DEO director set to present analysis of Florida’s aging unemployment system

System blamed for long delays in jobless benefits

ORLANDO, Fla. – The findings of a three-month analysis of the Department of Economic Opportunity’s aging Connect system is scheduled to be presented Monday in Tallahassee to the state Senate Select Committee on Pandemic Preparedness and Response.

Sources told News 6 DEO Director Dane Eagle had expected to make the presentation to the Senate Appropriations Committee to present the anticipated cost of revamping the system.

It is likely there will be four options presented, each with a different price tag.

They include retain the already existing system, custom development of a new system, a so called commercial off the shelf system, or another state agency system.

One plan presented is spending about $155 million over the next two years to improve and modernize the current system.

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In an interview with News 6 late last year, Eagle conceded the current system could not handle the staggering demand for unemployment benefits.

“There’s a lot more we need to do,” Eagle said. “My job will be to go to the Legislature with that review and some ideas and recommendations so we can fix this once and for all.”

Eagle said he would be asking for an additional $5 million to bring in additional staff to handle the calls for unemployment issues.

But that request has nothing to do with the software overhaul needed to meet the current demand.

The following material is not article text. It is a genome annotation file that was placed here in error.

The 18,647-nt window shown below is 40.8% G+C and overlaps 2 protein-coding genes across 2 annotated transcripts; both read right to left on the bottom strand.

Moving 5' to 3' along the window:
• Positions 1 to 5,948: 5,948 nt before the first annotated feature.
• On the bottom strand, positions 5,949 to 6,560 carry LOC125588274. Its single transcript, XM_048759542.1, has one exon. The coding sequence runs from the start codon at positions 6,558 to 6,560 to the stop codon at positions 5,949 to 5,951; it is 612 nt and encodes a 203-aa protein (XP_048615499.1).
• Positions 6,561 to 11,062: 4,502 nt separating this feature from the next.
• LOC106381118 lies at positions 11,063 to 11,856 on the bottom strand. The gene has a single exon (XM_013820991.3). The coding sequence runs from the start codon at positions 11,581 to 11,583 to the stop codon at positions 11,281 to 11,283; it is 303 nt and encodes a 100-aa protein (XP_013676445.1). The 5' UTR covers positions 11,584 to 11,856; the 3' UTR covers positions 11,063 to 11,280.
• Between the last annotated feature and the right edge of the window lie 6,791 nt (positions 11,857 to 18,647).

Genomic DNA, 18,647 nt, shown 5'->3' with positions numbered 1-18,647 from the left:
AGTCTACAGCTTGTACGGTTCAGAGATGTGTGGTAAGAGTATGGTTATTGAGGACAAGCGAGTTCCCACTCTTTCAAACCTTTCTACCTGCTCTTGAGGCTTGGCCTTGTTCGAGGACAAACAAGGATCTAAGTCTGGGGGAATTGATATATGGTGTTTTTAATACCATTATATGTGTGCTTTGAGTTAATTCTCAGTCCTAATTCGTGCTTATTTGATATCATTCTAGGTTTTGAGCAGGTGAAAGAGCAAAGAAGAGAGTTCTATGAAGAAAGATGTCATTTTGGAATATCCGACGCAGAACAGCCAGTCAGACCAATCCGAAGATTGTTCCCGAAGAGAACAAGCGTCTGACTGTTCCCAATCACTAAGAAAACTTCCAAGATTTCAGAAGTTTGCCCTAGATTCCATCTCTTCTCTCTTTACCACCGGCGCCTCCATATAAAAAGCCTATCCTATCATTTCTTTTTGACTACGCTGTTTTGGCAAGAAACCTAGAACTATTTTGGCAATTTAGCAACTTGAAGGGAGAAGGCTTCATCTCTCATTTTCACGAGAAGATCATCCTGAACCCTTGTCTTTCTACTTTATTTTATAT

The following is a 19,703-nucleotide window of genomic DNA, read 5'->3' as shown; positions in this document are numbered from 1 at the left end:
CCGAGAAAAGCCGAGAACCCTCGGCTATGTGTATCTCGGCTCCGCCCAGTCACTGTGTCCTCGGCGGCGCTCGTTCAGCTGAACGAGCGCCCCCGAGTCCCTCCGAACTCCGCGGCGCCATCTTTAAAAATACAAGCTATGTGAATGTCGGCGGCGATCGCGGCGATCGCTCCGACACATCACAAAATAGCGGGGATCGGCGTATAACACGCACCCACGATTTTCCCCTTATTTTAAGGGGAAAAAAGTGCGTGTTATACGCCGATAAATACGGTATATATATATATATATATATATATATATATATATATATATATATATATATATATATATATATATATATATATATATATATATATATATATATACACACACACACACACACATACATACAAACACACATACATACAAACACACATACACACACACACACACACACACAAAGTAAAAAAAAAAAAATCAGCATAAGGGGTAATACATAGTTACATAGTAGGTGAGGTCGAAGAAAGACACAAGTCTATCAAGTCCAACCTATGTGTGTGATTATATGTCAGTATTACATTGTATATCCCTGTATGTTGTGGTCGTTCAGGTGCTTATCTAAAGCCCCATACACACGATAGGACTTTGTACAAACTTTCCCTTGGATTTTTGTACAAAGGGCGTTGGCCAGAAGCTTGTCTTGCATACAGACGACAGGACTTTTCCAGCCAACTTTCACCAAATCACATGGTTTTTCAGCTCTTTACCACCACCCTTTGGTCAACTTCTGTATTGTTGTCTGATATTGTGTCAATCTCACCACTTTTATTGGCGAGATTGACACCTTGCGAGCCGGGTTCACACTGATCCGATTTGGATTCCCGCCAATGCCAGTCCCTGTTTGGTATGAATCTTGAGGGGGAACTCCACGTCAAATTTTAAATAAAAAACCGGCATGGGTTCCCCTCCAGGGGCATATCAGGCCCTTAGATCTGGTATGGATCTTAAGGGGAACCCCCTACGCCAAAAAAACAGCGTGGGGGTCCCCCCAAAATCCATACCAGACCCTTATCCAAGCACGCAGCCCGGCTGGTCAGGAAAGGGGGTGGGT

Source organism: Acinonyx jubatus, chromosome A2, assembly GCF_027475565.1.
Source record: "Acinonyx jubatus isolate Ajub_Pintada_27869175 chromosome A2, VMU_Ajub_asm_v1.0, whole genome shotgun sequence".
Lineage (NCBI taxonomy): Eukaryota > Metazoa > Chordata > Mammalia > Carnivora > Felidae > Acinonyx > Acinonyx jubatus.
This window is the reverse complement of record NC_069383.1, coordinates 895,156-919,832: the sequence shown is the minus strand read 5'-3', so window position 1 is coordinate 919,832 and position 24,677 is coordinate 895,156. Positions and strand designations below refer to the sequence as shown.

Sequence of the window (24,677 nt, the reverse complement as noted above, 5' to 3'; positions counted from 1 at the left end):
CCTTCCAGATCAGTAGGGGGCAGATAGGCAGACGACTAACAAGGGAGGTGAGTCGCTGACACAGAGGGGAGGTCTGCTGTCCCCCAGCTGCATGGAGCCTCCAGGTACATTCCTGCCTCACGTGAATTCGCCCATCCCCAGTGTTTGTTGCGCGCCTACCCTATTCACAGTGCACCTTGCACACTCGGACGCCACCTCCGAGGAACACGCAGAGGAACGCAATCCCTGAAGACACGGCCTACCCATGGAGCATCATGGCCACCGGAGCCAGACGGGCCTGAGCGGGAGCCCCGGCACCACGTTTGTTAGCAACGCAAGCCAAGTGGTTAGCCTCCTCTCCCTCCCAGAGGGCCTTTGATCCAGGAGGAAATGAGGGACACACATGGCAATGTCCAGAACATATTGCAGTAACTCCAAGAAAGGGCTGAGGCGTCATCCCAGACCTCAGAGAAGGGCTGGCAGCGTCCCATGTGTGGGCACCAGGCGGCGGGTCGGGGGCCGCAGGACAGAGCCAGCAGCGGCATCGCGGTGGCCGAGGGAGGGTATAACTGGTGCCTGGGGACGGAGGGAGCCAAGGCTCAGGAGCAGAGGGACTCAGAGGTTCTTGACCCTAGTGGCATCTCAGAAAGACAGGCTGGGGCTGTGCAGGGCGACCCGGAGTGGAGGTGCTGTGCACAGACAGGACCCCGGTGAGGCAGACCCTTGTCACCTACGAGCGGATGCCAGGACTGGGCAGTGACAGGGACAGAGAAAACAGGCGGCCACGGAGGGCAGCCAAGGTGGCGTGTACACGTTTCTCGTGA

There will be public testimony during the meeting scheduled to run from 1:30 p.m. to 3:30 p.m. Monday.

State Sen. Linda Stewart, of Orlando, said she wanted to see the numbers before she decided whether the system should be updated or simply replaced.

“To fix it is going to cost a lot of money,” Stewart said. “Because there are a lot of problems.”

Stewart has been working with News 6 to help get unemployment accounts in front of DEO supervisors.

Many unemployed workers report waits for benefits as long as a year.

“With all the money we’ve put in so far, we haven’t had a good cure,” the veteran lawmaker said.

The report is based on a three-month analysis by ISF INC., an IT and strategy firm with several states in the company’s list of clients.

The findings follow a 2019 review by Florida’s Auditor General.

The audit found 17 problems and presented specific recommendations to repair the system but the state never acted on the recommendations.

Stewart predicts the cost of revamping the current system could easily exceed $10 million that would be added to the $119 million the state already invested into the system last year.

State Sen. Randolph Bracy plans to be all ears Monday when Florida’s DEO Director presents the findings of a recent audit regarding the state’s aging unemployment system.

“I’d like to see where we are now, but from my vantage point, I would think we’d need an entire makeover because the system hasn’t worked,” said Bracy. “What I want to see is if there has been a change in process and thought patterns. Are we willing to increase the pay, is the website more accessible?”


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